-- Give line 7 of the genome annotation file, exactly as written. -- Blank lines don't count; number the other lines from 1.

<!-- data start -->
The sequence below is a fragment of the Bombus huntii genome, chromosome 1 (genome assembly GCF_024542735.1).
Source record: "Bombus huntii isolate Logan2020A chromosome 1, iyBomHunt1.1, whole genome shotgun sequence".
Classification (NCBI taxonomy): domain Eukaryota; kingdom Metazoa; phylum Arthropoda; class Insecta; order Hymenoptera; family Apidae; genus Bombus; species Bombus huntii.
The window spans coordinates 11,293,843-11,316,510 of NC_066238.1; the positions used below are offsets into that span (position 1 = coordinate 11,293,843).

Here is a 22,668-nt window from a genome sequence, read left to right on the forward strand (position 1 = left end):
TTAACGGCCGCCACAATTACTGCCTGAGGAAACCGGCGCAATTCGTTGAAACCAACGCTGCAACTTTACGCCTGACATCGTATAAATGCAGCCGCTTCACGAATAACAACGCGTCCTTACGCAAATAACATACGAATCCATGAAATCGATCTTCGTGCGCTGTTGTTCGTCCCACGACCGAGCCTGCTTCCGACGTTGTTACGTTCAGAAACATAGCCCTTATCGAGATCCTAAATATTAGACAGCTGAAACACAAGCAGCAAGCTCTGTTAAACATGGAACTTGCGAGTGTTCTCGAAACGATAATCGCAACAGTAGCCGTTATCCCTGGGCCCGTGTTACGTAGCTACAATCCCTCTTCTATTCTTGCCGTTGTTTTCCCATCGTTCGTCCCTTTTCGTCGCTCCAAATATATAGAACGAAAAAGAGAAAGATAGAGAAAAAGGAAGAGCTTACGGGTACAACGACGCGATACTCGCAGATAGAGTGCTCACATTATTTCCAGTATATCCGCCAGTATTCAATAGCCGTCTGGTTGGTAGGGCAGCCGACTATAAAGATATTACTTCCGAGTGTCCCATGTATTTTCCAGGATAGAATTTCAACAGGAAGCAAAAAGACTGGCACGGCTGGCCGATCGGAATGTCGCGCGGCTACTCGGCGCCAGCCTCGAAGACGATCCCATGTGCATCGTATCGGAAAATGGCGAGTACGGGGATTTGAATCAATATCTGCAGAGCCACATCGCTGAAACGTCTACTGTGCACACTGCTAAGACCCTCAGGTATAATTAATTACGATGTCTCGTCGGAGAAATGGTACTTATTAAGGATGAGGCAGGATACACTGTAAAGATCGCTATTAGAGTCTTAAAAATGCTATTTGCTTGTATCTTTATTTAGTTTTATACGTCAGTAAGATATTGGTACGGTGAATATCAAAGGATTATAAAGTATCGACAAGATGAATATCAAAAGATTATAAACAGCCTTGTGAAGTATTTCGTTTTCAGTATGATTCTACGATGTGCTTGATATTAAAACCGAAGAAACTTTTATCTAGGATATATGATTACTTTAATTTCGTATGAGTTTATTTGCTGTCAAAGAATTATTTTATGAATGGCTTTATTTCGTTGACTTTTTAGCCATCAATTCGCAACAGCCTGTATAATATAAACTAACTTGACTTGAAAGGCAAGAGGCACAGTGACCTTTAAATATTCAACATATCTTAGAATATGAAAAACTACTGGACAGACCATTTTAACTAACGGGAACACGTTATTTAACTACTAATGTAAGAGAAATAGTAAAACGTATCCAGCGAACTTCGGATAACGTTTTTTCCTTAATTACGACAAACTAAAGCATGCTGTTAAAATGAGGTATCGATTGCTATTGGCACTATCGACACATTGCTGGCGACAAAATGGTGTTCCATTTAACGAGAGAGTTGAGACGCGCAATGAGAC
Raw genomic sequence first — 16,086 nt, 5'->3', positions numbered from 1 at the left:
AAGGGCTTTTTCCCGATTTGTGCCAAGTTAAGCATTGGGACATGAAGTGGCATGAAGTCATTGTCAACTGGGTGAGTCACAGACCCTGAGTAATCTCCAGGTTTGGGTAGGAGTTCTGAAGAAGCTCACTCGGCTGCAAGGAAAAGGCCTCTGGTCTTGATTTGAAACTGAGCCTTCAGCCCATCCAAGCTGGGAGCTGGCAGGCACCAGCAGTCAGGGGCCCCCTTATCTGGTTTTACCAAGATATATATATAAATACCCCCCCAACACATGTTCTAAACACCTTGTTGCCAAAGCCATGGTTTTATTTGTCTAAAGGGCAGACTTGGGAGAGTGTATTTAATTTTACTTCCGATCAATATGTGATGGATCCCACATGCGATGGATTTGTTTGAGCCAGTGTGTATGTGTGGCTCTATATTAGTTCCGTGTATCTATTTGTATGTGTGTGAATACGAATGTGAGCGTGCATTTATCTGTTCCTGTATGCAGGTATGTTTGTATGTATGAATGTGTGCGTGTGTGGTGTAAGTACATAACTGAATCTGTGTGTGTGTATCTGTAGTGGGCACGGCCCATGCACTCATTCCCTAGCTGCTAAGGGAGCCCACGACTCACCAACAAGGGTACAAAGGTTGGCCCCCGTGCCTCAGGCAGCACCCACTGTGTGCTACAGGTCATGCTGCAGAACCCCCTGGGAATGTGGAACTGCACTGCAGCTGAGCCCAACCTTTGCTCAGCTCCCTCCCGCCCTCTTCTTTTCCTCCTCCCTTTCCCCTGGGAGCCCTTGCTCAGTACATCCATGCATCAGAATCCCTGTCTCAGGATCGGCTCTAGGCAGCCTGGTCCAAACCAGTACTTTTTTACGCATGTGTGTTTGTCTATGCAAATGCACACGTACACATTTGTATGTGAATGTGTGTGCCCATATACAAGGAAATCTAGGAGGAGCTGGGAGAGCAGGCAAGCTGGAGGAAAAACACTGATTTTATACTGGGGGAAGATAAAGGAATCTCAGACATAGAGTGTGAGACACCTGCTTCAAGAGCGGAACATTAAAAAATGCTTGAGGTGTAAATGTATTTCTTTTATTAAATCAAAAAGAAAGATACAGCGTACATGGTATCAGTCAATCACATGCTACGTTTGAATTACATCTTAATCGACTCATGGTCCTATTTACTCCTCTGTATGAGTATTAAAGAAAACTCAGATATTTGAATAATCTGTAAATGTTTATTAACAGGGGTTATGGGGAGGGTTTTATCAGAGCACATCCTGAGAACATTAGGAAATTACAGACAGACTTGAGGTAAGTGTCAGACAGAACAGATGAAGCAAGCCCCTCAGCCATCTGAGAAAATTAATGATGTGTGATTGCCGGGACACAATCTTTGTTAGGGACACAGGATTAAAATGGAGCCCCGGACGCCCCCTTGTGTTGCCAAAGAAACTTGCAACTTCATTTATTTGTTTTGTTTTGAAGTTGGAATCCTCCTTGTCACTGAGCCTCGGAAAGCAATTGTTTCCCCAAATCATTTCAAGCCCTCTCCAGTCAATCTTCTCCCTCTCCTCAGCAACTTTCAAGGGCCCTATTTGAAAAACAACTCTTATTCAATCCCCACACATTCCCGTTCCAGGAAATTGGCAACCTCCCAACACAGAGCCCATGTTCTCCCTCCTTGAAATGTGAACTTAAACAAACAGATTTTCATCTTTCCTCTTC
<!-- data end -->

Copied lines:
Raw genomic sequence first — 16,086 nt, 5'->3', positions numbered from 1 at the left: